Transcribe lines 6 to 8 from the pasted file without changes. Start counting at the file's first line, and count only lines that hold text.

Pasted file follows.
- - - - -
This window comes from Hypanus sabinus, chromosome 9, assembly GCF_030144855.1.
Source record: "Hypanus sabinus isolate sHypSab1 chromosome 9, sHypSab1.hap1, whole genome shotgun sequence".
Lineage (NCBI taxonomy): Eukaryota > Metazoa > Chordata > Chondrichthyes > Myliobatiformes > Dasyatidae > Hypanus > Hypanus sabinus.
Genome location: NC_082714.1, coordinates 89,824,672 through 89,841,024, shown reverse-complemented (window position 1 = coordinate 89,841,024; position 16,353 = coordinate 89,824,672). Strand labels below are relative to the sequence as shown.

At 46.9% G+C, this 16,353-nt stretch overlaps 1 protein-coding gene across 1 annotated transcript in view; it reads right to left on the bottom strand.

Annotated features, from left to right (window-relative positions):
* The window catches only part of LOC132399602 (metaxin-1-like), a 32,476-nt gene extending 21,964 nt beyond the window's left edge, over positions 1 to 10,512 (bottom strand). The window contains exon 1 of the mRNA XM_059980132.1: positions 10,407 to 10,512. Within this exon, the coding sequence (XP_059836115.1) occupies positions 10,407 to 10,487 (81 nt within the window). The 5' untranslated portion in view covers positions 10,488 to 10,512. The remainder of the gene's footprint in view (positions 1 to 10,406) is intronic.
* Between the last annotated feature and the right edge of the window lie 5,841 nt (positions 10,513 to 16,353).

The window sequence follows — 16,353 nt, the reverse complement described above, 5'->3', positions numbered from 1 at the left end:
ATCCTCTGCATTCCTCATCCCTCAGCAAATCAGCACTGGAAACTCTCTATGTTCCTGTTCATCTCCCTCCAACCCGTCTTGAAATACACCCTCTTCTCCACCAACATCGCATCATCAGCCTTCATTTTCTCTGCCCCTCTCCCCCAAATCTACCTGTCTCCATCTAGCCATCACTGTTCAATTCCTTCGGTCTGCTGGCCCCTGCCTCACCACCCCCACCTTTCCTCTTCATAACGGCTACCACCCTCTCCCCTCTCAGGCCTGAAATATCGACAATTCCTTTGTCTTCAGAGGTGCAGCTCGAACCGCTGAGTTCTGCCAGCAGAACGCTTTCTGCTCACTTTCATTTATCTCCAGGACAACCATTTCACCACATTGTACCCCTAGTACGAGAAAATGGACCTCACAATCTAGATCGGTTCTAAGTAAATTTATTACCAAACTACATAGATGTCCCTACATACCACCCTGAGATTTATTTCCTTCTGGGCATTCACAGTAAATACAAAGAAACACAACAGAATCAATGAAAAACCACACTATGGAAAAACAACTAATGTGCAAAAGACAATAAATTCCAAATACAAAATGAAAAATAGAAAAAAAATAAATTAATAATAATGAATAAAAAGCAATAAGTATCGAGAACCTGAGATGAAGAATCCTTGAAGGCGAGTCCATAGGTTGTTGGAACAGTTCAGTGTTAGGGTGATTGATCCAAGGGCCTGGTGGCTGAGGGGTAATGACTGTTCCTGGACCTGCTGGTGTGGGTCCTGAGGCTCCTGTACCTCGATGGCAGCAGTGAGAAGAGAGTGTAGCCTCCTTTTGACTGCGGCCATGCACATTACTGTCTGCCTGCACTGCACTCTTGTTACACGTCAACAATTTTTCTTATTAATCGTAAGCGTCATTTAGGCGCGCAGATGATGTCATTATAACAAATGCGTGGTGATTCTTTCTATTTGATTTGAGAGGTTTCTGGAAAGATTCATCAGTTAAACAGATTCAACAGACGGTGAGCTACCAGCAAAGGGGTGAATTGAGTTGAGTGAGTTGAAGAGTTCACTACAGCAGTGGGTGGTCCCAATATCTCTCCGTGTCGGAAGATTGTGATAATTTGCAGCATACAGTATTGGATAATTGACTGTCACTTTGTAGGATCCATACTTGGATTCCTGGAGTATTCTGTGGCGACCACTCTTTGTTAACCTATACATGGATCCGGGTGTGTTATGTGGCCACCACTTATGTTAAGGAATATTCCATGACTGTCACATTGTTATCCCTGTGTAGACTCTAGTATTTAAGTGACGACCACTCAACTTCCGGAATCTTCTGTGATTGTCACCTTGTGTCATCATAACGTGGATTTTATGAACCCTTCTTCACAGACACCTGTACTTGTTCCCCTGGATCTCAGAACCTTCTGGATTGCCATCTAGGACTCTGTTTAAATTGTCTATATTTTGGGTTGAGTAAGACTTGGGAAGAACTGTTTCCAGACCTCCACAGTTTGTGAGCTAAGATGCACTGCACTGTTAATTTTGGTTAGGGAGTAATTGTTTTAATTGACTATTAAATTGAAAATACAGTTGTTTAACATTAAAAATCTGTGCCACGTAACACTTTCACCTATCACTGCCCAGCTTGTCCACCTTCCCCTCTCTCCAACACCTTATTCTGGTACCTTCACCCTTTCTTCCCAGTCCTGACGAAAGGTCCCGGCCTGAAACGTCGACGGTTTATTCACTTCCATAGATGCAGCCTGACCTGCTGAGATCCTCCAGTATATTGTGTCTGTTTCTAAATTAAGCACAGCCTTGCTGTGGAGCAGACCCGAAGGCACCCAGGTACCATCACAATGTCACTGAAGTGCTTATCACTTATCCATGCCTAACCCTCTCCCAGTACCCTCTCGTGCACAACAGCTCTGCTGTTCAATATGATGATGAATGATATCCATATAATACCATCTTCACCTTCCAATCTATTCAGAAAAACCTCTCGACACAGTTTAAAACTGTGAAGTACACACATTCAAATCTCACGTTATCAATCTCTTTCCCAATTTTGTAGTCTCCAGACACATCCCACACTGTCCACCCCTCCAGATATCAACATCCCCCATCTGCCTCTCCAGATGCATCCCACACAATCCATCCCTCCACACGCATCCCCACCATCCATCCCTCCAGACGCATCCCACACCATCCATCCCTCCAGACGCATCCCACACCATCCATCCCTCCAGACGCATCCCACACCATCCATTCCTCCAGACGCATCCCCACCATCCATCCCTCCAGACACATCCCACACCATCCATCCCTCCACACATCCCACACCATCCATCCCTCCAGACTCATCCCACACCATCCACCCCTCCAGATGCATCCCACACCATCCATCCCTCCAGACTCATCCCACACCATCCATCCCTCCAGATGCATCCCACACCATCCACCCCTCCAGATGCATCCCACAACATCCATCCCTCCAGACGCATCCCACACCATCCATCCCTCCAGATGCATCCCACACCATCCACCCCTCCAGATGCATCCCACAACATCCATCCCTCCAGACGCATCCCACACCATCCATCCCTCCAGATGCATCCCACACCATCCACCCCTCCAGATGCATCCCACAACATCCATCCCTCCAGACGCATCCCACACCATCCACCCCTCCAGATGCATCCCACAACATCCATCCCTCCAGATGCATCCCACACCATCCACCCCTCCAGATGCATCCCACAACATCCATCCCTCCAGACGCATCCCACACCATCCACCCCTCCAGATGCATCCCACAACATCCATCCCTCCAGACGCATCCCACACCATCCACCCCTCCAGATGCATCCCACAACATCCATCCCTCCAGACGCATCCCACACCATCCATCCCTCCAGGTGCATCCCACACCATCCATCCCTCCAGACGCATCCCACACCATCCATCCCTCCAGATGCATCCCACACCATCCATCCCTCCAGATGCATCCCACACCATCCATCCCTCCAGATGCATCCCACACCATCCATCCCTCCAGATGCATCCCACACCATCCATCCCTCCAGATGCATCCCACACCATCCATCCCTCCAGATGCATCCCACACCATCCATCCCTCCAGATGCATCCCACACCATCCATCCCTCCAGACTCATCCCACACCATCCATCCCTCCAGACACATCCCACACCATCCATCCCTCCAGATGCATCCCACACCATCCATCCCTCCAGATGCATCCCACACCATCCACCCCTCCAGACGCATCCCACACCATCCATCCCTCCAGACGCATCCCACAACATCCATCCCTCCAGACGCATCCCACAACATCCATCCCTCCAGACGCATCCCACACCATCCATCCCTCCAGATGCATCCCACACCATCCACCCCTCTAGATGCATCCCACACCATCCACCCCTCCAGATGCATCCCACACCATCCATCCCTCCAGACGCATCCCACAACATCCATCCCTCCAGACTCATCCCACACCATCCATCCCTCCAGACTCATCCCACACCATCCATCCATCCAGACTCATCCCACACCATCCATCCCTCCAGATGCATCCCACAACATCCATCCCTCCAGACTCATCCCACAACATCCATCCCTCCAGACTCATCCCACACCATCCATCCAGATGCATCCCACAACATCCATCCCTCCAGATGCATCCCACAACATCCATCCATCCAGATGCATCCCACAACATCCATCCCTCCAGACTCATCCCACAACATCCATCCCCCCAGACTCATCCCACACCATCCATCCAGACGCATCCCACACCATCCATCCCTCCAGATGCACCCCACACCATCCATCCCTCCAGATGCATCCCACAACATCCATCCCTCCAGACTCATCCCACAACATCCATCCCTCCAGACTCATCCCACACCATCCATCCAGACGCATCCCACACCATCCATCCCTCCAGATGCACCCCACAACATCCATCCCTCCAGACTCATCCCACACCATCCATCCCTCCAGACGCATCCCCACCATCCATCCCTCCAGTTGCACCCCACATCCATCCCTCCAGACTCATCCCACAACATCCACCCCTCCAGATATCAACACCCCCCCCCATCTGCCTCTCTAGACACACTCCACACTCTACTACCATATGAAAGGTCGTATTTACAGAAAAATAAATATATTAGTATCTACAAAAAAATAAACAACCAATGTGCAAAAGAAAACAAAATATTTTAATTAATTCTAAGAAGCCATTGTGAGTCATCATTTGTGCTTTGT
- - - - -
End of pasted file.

Annotated features, from left to right (window-relative positions):
* The window catches only part of LOC132399602 (metaxin-1-like), a 32,476-nt gene extending 21,964 nt beyond the window's left edge, over positions 1 to 10,512 (bottom strand). The window contains exon 1 of the mRNA XM_059980132.1: positions 10,407 to 10,512. Within this exon, the coding sequence (XP_059836115.1) occupies positions 10,407 to 10,487 (81 nt within the window). The 5' untranslated portion in view covers positions 10,488 to 10,512. The remainder of the gene's footprint in view (positions 1 to 10,406) is intronic.
* Between the last annotated feature and the right edge of the window lie 5,841 nt (positions 10,513 to 16,353).